The B SUV is a relatively young breed that owes much to the larger Freelander sized soft roaders, and the generic B and C segment hatchbacks that have permeated the market for some time.
For it’s youth, the B SUV has been a veritable explosive success with the likes of the Nissan Juke, Vauxhall Mokka and the Renault Captur striding out of showrooms with little pause.
It is natural then that a manufacturer with such veracious growth aspirations (and achievements) as Mazda should want a piece of the pie. The CX3 is their claim to a slice.
Initial impressions are good.
The CX3 is easy on the eyes combining that sleek “Kodo” design language of its siblings with a sturdier, taller, more muscular profile, imposing snout and chiselled bottom.
It makes no secret of the fact that it errs very much on the softer side of the B soft roader segment but with the sinewy muscular extroversion of more serious mud pluggers in all the right places.
It treads a satisfying and commendable middle ground between making the Juke look a bit too silly, and the Captur a bit too soft.
“Sport nav” specification – as well as getting you all the toys – brings along larger 18” alloy wheels, LED headlights and subtle chrome accenting which all help to further juice the already handsome look..
On the inside its all very familiar with the basic cabin architecture carrying over from it’s 2 supermini sibling and thats no bad thing.
You might argue that it could have done with its own interior identity: perhaps a more rugged take on the already accomplished driving environment of the 2, but it’s nothing to write in to the complaints department about.
If it aint broke, don’t fix it.
Where the interior experience steps on from the 2 is the visual purchase on your surroundings that the stockier SUV profile allows. Whether its just an illusion or not is hard to say, we’d need the two cars side by side, but the CX3 seems to permit a more watch tower like view out and welcome more light in.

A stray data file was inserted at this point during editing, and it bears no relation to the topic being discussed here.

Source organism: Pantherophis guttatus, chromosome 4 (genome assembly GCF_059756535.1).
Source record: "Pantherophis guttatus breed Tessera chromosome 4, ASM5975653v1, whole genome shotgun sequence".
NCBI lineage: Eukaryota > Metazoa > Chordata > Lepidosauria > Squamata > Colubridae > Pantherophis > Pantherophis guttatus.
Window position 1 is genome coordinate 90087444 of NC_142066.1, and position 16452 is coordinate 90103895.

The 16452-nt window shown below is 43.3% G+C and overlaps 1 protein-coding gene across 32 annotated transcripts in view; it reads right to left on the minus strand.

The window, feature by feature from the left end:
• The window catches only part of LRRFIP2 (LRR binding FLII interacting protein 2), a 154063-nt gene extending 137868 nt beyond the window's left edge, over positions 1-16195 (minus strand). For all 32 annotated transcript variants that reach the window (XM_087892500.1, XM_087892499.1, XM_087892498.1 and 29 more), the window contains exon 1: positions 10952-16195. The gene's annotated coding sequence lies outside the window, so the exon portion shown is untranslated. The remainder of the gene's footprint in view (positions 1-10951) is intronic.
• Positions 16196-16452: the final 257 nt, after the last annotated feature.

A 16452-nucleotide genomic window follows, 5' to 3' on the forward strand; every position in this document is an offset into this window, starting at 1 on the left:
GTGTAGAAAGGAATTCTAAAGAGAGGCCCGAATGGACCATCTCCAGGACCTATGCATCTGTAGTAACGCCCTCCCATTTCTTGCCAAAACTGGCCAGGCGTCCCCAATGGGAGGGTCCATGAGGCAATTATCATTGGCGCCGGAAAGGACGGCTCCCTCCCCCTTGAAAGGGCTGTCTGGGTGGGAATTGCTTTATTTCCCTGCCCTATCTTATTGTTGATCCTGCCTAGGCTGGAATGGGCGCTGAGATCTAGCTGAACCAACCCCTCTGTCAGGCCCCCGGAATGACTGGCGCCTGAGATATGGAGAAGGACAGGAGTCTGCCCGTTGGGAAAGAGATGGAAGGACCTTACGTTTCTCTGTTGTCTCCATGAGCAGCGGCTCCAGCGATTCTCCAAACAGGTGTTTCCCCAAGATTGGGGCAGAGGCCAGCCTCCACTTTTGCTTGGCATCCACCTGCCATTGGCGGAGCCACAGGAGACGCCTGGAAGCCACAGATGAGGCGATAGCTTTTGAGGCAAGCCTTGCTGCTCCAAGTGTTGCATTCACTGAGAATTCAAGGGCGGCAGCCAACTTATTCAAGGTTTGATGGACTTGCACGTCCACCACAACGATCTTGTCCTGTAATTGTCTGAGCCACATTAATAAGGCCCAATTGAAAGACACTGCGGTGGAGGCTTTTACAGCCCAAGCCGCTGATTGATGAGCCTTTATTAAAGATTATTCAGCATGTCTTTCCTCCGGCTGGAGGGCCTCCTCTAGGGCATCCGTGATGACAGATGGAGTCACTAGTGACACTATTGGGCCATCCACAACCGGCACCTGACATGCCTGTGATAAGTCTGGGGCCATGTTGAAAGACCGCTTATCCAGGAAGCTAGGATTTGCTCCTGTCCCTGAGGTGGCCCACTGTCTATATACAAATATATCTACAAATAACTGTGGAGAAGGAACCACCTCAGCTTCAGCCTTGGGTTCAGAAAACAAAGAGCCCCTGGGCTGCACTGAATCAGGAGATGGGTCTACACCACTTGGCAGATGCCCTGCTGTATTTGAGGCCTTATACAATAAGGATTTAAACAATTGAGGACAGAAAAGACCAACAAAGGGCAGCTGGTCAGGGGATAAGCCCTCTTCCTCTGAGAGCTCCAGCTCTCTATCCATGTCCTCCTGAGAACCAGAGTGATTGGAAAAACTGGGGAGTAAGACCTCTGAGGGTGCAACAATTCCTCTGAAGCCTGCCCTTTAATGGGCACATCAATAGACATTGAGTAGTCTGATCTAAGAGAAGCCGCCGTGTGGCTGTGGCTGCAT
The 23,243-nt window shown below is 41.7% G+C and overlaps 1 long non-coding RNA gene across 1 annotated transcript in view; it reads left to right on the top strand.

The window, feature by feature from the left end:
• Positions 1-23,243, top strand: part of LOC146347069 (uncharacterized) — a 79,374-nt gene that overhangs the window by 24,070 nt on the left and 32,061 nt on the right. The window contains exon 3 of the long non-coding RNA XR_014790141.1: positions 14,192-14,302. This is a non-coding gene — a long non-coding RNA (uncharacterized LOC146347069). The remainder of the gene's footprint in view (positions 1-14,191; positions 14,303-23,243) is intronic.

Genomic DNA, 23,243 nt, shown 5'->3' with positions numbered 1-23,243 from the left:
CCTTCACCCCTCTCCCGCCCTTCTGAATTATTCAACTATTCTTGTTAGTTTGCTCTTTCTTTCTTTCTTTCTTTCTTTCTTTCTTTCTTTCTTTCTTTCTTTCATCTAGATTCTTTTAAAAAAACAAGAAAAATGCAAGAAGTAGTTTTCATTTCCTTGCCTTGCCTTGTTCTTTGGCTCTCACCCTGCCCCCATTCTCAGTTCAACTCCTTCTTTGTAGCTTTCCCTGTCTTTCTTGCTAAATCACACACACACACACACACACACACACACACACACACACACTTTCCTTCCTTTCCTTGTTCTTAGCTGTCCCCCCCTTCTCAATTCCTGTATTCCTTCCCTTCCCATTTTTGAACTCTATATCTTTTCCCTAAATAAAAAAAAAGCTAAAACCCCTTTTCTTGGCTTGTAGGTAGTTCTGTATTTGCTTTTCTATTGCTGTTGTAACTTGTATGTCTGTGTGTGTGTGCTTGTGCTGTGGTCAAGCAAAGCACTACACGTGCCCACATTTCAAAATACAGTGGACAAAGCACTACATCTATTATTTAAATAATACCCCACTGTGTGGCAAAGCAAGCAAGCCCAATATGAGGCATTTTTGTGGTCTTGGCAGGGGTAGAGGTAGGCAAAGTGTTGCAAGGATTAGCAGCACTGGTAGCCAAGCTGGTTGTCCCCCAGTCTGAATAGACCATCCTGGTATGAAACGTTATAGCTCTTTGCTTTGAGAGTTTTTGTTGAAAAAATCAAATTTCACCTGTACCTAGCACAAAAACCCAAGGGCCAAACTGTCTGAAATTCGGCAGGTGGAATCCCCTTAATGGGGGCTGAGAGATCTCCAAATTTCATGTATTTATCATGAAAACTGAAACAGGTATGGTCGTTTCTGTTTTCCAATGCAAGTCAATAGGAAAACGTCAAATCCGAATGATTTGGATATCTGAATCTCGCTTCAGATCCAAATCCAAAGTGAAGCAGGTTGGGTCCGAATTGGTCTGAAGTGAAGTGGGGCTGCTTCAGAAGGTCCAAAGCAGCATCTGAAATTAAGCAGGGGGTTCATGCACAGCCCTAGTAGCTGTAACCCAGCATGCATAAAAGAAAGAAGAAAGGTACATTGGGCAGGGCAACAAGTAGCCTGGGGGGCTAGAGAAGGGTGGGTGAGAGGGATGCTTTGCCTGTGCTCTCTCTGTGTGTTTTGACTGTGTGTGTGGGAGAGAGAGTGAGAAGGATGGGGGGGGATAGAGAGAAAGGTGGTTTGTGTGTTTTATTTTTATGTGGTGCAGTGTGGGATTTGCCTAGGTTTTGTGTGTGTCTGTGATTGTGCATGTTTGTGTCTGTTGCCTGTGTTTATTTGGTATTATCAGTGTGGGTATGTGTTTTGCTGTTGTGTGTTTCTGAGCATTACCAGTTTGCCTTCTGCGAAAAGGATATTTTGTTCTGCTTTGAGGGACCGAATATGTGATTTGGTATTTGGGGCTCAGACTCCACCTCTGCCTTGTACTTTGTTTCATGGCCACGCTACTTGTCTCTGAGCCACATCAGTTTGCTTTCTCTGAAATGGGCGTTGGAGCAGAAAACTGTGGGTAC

Visibility is somewhat better too (one of the few gripes with the 2), but it’s still slightly marred by those distinctive exterior lines towards the rear. Something i’m sure would be easy to get used to with some extended usage.
Theres good space in the boot with dual storage zones afforded by a “floor” that can cover more valuable items, be lowered or removed for the full load capacity. The cabin itself is commodious too, with the rear passengers taking no compromises for comfortability or space even with the front seating fully extended.
The trim levels are as follows: SE, SE-L and Sport Nav with class leading levels of standard fitment impressing right from the off.
Cruise control, air conditioning, the 7” touch screen with iPod and bluetooth integration and a DAB radio are amongst the long list of toys that you will not find a CX3 devoid of. AWD is an option for the full four by four brag.
SE-L trim adds automation to the lights and wipers. Lane departure warning and Smart City Braking are amongst the safety systems to come equipped too.
Sport Nav adds the aforementioned sporty exterior enhancements as well as a head up display, keyless entry a Bose sound system and more.
Its worth noting that for all the visual enhancement the bigger wheels afford, an equal amount of refinement is lopped off the ride quality. It’s down to the individual to prioritise.
Prices begin for the SE at £17,595 for the petrol and £18,995 for the Diesel.
For top spec Sport Nav you can expect to shell out between £22,5 and £24,6 for respective petrol and diesel models which we can all agree is some serious wedge. It’s going to need to earn that kind of financial commitment.